The fourth Star Trek movie, "The Voyage Home," gave us quite a few classic moments, but my favorite is when Scotty is trying to use a 1980s Apple computer by talking to it. "Hello, computer."
The reason he's using the computer is because he's typing up the formula for "transparent aluminum." This futuristic substance is what the Federation uses instead of glass in the 23rd century.
Like many things predicted in Star Trek, this one turns out to be real, more or less. The actual name for it is "spinel." It's been around for a while, but it had a major obstacle that just got solved.
Before I talk about the problem, however, here's a little background on spinel. It's a actually made up of magnesium aluminate (MgAl2O4), which means it's super tough. It has a Mohs Scale, or toughness, rating of 8.0.
To compare, diamond is 10.0, sapphire glass is 9.0 and regular glass is around 5.5. That means spinel will hold up to shock, strain and erosion better than glass. However, it can be made clearer than sapphire and it's much less expensive than diamond.
The potential uses for spinel are endless, from super tough smartphone screens to thinner bulletproof windows. Spinel doesn't block infrared light, which makes it great for lenses and windows on military hardware.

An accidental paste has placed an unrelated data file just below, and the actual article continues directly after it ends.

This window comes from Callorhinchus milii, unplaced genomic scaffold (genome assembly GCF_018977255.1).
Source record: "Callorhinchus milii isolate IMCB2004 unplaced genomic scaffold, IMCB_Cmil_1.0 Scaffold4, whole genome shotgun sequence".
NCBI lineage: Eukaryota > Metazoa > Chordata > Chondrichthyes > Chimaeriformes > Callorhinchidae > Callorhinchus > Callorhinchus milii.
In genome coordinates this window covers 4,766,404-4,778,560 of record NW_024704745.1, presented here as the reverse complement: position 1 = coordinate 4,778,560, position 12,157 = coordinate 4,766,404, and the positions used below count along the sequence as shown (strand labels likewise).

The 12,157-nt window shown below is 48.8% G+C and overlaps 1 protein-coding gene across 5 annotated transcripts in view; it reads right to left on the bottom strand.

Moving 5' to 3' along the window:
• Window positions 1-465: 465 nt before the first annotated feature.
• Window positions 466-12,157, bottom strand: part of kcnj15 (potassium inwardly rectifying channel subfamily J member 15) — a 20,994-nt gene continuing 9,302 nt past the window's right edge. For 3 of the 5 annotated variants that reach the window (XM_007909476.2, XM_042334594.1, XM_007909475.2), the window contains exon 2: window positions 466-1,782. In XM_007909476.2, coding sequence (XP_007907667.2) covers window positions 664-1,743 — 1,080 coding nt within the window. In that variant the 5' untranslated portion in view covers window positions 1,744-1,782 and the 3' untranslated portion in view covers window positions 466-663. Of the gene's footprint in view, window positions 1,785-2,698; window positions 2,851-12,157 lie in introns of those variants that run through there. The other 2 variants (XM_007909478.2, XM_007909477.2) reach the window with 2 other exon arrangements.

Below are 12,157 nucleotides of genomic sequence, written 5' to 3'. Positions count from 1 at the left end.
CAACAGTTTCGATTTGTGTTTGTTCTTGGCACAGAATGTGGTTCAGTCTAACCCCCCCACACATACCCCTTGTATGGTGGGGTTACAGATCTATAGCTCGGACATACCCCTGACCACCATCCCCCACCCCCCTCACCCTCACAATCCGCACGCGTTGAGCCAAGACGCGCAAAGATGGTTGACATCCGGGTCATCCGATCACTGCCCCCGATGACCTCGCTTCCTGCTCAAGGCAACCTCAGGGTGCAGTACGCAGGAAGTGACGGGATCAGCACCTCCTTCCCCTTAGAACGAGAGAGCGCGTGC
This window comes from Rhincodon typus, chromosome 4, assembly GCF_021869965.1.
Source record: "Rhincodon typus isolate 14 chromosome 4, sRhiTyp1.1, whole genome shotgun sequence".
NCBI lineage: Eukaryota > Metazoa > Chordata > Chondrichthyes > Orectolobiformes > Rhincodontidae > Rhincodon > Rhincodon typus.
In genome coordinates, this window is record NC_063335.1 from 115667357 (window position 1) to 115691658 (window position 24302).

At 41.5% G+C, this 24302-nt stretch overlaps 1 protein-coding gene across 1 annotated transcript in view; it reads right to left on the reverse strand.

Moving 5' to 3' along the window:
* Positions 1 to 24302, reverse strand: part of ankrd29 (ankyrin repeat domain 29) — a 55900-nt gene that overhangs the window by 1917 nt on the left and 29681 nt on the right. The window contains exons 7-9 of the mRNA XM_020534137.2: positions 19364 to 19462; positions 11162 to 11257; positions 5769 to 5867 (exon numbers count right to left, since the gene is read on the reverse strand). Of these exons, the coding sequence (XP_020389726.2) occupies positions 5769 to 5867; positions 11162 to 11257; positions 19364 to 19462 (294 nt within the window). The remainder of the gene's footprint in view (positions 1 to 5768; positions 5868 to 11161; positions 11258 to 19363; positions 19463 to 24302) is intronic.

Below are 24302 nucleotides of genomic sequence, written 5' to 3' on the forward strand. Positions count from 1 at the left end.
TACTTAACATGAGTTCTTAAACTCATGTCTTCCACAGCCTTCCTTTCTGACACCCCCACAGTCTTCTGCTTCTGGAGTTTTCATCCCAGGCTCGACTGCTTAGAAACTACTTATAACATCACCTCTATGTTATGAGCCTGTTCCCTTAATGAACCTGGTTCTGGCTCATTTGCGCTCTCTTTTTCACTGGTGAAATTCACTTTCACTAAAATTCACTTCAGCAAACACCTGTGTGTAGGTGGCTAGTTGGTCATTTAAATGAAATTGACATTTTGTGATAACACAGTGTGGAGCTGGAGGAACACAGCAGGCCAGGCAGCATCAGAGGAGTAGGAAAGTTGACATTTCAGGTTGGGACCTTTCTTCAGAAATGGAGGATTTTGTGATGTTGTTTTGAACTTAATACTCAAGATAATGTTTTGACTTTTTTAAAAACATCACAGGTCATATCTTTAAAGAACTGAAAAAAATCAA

The weight savings for vehicles would be excellent, especially with the stricter mileage standards on the way. Plus, you wouldn't have to replace your windshield nearly as often, which would be a big money-saver for those of us who live in the desert.
So, why isn't spinel in everything? Until recently, it couldn't be made in pieces larger than 8 inches in diameter, which really isn't that big.
However, the U.S. Naval Research Laboratory figured out a way to make it in 30-inch sheets that's much less expensive. The key is sintering the base powder using a large press, which also lets them shape it.
The only thing left to do is figure out a good way to polish the spinel for clarity. That's the most expensive and time-consuming part left. If they can work that out, then you might be saying goodbye to glass and hello to the future.